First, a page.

News that U.S. citizens will soon need special authorization to visit most European nations has been met with alarm and confusion. Some of this consternation has resulted from early reports that called the authorization a visa (it is not), incorrect information floating around the internet, and confusion regarding which countries are involved.

Here are answers to some common questions, from information currently available on the European Commission website and also from correspondence by email with a commission spokesman.

What is new requirement?

It is an authorization called an ETIAS, which stands for the European Travel Information and Authorization System. (Both the system and the authorization seem to be called ETIAS – pronounced A-tee-as.)

Who needs to get it?

Initially, citizens of 60 countries, including the United States.

When does this go into effect?

The target launch date is Jan. 1, 2021.

What will it cost me to get an ETIAS?

This has not been decided yet. The ETIAS information site says suggestions range between 14 and 60 euros (about $15 to $70). The money will go to the EU budget.

What does ETIAS authorize me to do?

It authorizes you to enter and to travel in the EU Schengen Area for up to 90 days.

What is the Schengen Area?

It is a group of 26 European countries that banded together to form one entity for the purposes of passport and border control. Citizens of a Schengen zone country can visit the other countries passport- and visa-free.

Is the Schengen area the same as the European Union?

Not exactly. It includes EU member countries Austria, Belgium, Czech Republic, Denmark, Estonia, Finland, France, Germany, Greece, Hungary, Italy, Latvia, Lithuania, Luxembourg, Malta, the Netherlands, Poland, Portugal, Slovakia, Slovenia, Spain, and Sweden, as well as nonmember countries Iceland, Liechtenstein, Norway, and Switzerland, plus the microstates of Monaco, San Marino, Vatican City.

Which EU countries are not in the Schengen Agreement?

The United Kingdom and Ireland, which have chosen not to be part of the agreement, and Romania, Bulgaria, Croatia, and Cyprus, which are expected to eventually join.

How long will my ETIAS be valid?

Three years. You can visit Europe for up to 90 days at a time, which is also the maximum in a 180-day period.

How do I get an ETIAS authorization?

You apply online. You need a valid passport that will not expire within three months of your travel to the EU; if you are staying 90 days, it should be valid for six months. You will also need a credit or debit card and email address. You will have to provide your name, age, gender, nationality, date and place of birth, passport information, address, and contact information and the first Schengen country you plan to visit. (You are not obliged to visit that country first or at all.) You will also have to answer background and security questions.

How long will it take to get this authorization?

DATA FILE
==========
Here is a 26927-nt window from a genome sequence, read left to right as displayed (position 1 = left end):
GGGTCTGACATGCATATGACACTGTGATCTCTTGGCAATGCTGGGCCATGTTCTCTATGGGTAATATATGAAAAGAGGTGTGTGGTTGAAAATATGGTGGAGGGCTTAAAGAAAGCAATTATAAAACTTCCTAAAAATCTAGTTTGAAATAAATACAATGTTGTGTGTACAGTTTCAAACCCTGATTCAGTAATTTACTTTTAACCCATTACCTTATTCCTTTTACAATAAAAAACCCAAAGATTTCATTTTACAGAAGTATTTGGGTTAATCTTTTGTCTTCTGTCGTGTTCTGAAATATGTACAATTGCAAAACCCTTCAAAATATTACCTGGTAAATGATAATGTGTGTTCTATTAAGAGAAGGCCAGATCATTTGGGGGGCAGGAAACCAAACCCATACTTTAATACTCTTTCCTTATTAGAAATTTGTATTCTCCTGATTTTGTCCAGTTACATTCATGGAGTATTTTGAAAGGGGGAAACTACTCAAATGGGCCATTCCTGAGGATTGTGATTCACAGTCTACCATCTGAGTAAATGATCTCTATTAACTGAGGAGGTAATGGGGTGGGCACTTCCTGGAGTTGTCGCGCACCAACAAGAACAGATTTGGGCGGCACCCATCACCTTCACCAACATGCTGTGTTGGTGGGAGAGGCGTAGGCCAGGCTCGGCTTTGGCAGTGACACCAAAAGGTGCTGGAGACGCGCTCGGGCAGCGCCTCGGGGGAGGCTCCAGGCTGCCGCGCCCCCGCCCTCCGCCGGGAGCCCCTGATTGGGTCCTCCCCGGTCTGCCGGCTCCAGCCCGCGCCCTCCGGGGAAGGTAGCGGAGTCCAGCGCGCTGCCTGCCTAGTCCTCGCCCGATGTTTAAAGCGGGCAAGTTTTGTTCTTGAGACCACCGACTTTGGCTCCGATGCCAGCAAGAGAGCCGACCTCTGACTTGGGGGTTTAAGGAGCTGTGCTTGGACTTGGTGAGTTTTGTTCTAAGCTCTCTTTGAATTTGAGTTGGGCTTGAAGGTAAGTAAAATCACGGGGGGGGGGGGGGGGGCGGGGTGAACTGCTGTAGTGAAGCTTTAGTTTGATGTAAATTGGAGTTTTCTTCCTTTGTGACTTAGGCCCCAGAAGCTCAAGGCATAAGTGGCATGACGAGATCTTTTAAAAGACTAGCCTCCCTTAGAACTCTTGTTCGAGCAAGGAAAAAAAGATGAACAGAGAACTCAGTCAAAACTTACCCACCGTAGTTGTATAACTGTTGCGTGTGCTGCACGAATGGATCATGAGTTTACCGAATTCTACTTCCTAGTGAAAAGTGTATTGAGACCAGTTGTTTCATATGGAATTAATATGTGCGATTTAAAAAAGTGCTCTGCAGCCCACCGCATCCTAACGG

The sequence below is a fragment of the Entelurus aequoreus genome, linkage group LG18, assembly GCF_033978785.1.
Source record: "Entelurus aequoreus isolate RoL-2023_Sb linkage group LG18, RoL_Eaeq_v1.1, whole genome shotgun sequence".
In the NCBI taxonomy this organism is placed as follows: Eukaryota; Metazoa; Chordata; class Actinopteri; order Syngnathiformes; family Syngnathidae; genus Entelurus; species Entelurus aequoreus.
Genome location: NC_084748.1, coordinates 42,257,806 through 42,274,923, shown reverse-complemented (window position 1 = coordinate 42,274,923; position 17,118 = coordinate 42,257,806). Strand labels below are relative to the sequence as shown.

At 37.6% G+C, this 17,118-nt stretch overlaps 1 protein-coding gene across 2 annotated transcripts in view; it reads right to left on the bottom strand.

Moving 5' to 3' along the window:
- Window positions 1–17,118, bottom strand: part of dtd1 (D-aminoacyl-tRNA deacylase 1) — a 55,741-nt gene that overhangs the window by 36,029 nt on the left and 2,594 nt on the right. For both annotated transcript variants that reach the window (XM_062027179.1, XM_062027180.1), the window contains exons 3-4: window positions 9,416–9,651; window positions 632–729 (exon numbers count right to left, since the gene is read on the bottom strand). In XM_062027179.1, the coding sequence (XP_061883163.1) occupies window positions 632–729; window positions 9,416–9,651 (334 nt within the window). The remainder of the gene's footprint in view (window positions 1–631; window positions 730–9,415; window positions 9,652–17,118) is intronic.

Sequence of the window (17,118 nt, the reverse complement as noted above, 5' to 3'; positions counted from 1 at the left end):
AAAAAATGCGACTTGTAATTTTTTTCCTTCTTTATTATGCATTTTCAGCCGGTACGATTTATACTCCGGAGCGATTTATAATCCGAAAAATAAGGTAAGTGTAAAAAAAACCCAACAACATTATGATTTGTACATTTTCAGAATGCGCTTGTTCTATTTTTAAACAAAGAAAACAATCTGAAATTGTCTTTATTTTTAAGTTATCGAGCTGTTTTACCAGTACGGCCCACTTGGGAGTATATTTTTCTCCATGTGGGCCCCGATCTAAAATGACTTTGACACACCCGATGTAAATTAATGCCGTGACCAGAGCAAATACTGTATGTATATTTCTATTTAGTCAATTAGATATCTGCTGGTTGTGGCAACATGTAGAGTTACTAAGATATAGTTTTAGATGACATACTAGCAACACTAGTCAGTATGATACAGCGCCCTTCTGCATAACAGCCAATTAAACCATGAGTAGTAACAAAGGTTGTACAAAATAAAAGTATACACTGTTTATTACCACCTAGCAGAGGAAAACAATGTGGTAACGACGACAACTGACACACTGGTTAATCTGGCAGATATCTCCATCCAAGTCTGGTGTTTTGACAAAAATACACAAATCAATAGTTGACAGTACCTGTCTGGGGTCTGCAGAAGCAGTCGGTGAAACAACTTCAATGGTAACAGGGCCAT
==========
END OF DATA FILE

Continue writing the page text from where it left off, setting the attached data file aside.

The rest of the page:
It will take about 20 minutes to fill out the online form and pay. Your application will then be cross-checked against European border security and criminal databases. If there are no problems with your application, you should receive authorization by email within minutes. If there is a problem, you will get an email within 96 hours stating the reasons for refusal and providing instructions for appealing. An appeal should be decided within four weeks.

With documentation beyond that email, will I get to prove my ETIAS authorization?

You will not receive anything physical because, said a European Commission spokesperson, "the ETIAS is an authorization issued in an IT system."

Who will check that I have this authorization?

Your ETIAS status will be checked electronically before you board an airline and at borders. The spokesperson said the airline check will usually "be carried out at the check-in time. Air carriers will automatically send a query to ETIAS and will receive, in a matter of seconds, a reply whether the person has or not a valid travel authorization."

At Schengen area border crossing points, your ETIAS status will be checked by the European Entry/Exit System (EES), an IT system that is in development. “The EES will replace the manual stamping of passports at entries and exits to and from the Schengen area,” the spokesperson said. (This will be a disappointment for travelers who take pride in possessing a well-stamped passport.)

What about children?

Everyone visiting the EU will need ETIAS authorization. Guardians of children under 18 can fill out the forms for them. There is no fee for children under 18 or people older than 70.

How does this differ from a visa?

A visa is required to remain in a Schengen zone country for more than 90 days. A visa requires much more information than ETIAS, such as including photos, a copy of your itinerary, and proof you can financially support yourself. Visas for the purpose of employment or studying require even more information.

How will Brexit affect this?

From an American standpoint, not at all. Regardless of whether the United Kingdom stays in the EU, it is not part of ETIAS, so you will not need an ETIAS to visit there. It appears that U.K. residents will have to obtain an ETIAS to visit countries in the Schengen Zone.

Will this kill any spur-of-the-moment visits to Schengen countries?

It does not have to. The authorization is good for three years. If you have it, you can pounce on a good airfare. The European Union recommends that travelers “request an authorization from ETIAS before making concrete travel plans," the spokesperson said.